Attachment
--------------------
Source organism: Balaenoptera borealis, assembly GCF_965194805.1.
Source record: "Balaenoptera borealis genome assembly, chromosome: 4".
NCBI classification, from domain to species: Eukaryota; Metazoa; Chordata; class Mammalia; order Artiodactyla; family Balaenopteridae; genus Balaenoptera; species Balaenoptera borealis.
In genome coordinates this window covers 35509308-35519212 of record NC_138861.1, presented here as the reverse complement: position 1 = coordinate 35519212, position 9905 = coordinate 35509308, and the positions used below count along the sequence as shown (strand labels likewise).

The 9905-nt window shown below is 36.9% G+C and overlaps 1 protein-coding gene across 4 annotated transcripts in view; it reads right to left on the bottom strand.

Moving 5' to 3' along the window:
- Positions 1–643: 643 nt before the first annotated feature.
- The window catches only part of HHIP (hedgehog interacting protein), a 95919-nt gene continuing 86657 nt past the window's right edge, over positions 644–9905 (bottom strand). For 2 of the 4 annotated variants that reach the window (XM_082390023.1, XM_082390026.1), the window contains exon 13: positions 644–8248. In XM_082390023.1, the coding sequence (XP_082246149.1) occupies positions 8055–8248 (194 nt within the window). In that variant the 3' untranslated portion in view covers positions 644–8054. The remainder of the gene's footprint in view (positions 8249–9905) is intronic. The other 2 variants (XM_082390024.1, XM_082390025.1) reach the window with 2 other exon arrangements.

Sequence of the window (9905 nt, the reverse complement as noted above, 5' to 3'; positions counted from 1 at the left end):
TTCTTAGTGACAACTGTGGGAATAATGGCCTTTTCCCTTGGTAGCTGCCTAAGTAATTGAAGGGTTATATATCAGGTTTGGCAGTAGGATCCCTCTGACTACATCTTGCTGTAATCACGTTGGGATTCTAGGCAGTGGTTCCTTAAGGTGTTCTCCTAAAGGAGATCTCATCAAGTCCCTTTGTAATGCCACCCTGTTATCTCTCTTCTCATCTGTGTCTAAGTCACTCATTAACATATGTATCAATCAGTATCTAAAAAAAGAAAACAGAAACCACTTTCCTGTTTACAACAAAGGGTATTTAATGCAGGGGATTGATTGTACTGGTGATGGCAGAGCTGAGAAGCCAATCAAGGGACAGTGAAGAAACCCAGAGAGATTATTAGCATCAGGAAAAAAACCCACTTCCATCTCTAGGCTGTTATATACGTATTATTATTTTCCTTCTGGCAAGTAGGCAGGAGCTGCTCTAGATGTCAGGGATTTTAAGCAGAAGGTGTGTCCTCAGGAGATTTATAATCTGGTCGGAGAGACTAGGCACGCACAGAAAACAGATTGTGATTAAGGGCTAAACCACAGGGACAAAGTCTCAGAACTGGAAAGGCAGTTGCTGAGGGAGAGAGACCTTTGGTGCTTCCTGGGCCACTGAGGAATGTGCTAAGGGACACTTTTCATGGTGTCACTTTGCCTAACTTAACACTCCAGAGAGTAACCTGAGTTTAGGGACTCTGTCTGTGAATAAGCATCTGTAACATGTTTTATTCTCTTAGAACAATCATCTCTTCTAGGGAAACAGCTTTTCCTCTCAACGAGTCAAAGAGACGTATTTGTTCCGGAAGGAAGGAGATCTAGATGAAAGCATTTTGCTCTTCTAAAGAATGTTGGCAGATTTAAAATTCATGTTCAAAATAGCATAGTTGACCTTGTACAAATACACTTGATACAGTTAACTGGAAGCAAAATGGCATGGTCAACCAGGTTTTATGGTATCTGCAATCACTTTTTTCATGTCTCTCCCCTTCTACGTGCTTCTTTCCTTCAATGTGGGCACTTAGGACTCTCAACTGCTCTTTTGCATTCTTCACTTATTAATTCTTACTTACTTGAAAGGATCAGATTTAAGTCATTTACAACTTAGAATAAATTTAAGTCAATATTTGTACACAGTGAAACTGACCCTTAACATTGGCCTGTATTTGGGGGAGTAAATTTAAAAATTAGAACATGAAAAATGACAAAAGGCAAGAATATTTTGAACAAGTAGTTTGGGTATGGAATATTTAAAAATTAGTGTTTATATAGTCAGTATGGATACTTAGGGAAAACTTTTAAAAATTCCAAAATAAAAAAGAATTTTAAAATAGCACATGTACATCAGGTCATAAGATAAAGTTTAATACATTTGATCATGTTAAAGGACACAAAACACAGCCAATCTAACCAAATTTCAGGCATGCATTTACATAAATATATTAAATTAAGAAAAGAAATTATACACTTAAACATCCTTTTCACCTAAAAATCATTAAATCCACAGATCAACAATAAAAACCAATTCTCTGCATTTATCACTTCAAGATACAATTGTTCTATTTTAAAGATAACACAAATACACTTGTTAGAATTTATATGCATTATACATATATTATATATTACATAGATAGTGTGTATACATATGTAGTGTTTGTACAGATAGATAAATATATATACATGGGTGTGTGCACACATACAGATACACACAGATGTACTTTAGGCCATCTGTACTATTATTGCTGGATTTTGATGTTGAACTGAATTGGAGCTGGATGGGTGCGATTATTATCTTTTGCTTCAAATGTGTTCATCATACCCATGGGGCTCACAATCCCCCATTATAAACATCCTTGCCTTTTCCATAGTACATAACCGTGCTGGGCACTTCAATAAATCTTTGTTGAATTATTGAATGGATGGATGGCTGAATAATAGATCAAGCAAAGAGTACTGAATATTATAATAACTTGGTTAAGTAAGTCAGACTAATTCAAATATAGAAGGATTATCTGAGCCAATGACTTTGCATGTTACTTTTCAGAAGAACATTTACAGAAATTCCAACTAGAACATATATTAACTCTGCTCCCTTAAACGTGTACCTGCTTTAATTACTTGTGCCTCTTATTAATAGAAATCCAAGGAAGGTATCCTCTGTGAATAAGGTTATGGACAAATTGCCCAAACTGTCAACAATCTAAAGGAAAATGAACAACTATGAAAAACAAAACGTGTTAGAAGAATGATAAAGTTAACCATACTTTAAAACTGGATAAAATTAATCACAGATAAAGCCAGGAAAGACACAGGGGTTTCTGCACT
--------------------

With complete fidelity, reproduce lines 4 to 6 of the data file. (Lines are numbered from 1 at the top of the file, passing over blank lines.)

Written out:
In genome coordinates this window covers 35509308-35519212 of record NC_138861.1, presented here as the reverse complement: position 1 = coordinate 35519212, position 9905 = coordinate 35509308, and the positions used below count along the sequence as shown (strand labels likewise).

The 9905-nt window shown below is 36.9% G+C and overlaps 1 protein-coding gene across 4 annotated transcripts in view; it reads right to left on the bottom strand.

Moving 5' to 3' along the window: